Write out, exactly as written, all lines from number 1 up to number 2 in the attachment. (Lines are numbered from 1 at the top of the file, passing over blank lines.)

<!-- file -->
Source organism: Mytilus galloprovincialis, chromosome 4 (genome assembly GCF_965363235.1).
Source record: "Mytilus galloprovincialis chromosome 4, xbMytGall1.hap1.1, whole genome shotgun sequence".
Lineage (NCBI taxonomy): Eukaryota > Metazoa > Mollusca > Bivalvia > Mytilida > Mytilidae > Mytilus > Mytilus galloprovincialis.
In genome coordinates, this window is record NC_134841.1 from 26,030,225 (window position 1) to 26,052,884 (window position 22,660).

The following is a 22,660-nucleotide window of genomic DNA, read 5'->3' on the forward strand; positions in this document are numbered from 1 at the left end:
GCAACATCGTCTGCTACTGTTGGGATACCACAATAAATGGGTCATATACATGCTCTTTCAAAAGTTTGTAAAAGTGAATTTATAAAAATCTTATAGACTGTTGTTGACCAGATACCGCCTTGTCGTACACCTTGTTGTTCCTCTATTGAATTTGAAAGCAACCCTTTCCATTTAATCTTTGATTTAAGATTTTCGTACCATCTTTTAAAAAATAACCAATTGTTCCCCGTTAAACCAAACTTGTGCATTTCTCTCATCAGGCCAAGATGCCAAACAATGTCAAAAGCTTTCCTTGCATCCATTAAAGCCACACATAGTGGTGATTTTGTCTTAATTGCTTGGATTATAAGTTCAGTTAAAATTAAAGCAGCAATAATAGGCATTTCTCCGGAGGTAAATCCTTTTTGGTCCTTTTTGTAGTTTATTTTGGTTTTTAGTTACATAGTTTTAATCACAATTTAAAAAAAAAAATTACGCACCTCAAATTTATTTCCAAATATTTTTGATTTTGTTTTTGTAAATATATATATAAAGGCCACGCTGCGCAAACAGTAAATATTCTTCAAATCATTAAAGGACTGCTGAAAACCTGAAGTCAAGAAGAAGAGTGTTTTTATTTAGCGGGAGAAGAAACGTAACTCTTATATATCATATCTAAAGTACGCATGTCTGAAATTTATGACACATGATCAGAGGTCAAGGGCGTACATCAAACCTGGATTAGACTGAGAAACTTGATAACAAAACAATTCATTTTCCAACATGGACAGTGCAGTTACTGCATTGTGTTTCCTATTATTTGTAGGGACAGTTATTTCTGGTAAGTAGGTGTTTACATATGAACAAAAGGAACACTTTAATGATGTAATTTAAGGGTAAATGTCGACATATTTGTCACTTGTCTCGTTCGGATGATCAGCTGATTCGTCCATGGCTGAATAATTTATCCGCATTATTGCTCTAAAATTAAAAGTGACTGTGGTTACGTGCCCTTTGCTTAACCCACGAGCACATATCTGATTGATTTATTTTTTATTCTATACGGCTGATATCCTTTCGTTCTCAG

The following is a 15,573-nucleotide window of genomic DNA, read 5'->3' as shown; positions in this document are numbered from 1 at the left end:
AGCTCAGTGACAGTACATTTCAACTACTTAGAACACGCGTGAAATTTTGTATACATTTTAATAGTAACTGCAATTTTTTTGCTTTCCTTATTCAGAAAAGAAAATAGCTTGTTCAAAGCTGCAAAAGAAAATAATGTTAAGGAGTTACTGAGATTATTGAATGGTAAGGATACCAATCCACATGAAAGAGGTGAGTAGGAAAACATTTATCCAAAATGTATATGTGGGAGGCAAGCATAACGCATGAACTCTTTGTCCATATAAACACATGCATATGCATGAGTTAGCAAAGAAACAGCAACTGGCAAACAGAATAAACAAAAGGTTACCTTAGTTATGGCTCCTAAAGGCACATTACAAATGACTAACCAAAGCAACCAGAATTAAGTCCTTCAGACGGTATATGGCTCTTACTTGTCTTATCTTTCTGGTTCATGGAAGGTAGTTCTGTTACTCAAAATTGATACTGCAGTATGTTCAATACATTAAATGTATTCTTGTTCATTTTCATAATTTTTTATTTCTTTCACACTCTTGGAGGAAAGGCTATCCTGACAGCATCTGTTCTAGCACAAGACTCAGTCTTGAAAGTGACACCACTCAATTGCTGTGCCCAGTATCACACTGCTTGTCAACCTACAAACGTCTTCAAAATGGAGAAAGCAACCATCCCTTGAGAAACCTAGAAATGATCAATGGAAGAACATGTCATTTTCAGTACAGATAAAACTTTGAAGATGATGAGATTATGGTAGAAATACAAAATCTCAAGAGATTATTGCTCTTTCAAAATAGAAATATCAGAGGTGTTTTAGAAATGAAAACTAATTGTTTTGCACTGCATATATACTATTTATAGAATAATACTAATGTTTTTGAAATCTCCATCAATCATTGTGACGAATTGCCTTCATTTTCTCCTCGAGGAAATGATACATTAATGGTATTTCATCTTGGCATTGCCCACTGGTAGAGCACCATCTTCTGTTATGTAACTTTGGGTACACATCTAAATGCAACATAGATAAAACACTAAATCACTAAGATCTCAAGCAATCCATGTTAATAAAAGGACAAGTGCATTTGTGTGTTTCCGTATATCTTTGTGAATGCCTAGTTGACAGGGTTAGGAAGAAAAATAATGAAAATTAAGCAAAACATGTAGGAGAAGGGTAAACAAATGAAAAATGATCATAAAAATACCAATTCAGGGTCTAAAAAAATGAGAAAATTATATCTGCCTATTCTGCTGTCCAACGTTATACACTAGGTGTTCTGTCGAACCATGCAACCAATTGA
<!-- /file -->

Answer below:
Source organism: Mytilus galloprovincialis, chromosome 4 (genome assembly GCF_965363235.1).
Source record: "Mytilus galloprovincialis chromosome 4, xbMytGall1.hap1.1, whole genome shotgun sequence".